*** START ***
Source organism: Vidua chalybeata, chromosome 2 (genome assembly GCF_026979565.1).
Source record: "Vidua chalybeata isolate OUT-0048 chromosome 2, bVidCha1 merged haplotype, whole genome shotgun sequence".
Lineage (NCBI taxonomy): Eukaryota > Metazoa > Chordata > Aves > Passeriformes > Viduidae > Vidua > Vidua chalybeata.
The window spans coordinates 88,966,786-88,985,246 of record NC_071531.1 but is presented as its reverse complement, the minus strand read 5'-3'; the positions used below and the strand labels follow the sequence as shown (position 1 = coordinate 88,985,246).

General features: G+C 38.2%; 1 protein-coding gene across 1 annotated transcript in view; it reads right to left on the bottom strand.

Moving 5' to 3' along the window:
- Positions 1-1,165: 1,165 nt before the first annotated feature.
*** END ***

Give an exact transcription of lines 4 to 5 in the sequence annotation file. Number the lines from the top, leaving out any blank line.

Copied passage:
The window spans coordinates 88,966,786-88,985,246 of record NC_071531.1 but is presented as its reverse complement, the minus strand read 5'-3'; the positions used below and the strand labels follow the sequence as shown (position 1 = coordinate 88,985,246).

General features: G+C 38.2%; 1 protein-coding gene across 1 annotated transcript in view; it reads right to left on the bottom strand.